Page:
Hill, a former champion kickboxer with deep roots in South Florida martial arts, has had a hand in local combat sports for decades. For a time, he took part in staging Friday night pro fights at the War Memorial Auditorium in Ft. Lauderdale – coincidentally the very same night and venue that Fight Time Promotions holds their events now.
Kay insists that Hill’s influence with XFN began and ended with his role as a middleman between him and the venue – that and Hill placing the necessary $2,000 in fighter health insurance temporarily on his credit card.
“That was the furthest extent of his involvement,” he said. “He got paid that back the day of the weigh-ins. What he did, he did as a favor from one friend to another. He told me that Fight Time was screwing him over, so he wanted to different shows so that it would take away business from Fight Time. He told me that he had bad blood with (CEO) Anthony Medina from Fighter’s Source. He claimed that Fighter’s Source stole his venue, which is the Holiday Inn. His main focus in this was to put on a good show, to put those other places that pissed him off out of business and also a place for him and his friends to go to watch fights at a titty bar.”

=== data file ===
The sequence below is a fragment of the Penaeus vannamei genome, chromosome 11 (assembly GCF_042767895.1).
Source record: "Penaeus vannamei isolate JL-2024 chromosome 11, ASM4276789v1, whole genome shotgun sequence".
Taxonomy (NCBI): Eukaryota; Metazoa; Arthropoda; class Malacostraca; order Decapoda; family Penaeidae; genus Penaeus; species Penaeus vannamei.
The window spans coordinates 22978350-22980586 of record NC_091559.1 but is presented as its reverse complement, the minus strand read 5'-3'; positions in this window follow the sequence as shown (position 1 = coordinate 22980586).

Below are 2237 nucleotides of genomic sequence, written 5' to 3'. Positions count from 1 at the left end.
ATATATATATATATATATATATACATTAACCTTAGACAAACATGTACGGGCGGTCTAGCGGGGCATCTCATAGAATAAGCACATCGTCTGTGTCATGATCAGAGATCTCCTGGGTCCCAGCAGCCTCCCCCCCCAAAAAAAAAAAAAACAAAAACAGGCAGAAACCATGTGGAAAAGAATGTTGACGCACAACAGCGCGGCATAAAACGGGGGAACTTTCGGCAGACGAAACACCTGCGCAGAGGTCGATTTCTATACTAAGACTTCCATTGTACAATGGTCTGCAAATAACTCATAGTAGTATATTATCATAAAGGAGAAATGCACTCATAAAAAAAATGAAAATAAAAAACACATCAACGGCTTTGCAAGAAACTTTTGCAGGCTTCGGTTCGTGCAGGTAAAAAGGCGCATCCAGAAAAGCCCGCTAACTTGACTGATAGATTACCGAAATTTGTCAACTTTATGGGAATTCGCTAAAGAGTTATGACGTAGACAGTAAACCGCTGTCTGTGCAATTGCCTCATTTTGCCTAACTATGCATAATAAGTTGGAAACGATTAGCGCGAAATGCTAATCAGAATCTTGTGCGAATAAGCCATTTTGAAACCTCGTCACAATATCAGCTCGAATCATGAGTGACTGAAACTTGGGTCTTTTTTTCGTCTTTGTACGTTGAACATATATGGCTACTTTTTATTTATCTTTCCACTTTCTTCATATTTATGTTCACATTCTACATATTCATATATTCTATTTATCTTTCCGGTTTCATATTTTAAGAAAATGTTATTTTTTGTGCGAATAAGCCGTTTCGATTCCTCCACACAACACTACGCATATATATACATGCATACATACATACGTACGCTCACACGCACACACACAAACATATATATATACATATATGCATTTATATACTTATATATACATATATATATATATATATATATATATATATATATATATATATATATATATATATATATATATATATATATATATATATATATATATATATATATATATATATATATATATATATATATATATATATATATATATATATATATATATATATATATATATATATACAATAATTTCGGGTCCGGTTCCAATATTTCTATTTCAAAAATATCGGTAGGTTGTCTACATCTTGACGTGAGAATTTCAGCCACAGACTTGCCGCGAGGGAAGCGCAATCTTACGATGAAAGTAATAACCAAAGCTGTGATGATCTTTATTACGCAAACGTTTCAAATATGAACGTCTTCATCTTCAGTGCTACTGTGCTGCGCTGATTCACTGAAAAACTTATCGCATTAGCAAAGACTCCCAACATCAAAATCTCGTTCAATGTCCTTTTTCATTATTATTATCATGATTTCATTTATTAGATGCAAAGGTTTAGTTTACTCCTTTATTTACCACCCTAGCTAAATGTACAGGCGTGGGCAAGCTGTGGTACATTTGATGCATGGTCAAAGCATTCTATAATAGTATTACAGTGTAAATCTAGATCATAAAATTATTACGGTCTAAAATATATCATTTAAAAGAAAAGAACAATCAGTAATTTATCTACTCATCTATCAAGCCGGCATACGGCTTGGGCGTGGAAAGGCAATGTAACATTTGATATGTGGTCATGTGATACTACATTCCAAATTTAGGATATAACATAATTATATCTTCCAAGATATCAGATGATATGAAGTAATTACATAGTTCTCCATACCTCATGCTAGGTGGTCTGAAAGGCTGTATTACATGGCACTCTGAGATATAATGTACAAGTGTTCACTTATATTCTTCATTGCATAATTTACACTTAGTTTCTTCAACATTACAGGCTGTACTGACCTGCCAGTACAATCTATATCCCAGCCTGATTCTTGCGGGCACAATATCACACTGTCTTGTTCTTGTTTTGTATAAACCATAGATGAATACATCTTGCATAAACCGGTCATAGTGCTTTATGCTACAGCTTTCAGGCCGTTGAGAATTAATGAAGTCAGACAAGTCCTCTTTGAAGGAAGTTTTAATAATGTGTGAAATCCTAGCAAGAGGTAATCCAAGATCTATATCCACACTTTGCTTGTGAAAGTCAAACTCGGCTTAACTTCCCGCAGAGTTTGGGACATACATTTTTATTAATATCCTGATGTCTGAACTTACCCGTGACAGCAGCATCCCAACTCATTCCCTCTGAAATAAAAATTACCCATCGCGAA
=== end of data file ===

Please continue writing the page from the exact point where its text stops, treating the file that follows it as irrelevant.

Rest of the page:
Things did not remain cordial between the two friends for long; by the end of the XFN’s second show on January 15 this year, Kay alleges that Hill overstepped boundaries, going as far as counting the money from the event – prior to Kay counting it himself – before moving off to one of Tootsie’s VIP rooms, possibly with some of the cash in his pocket.
“All of a sudden he felt that he was playing a bigger role, so he wanted to dictate more things, he started to ask me questions that he didn’t need to know the answers to – the event was owned and run by me,” he said. “Any revenue from the event was mine. It was none of his business what was going into that. After the second event, he started to bark orders, he started to demand things, and it really got out of place. I told him that I didn’t want to work with him anymore and I approached Tootsies and I told them, ‘Look, I did these two shows for you. I don’t want to do anything involved with Dr. Hill because he’s become a nuisance, however if you want to continue with Dr. Hill, I respect that, I wish you the best of luck, and if not, I will gladly do a show. They wanted to continue with Dr. Hill.”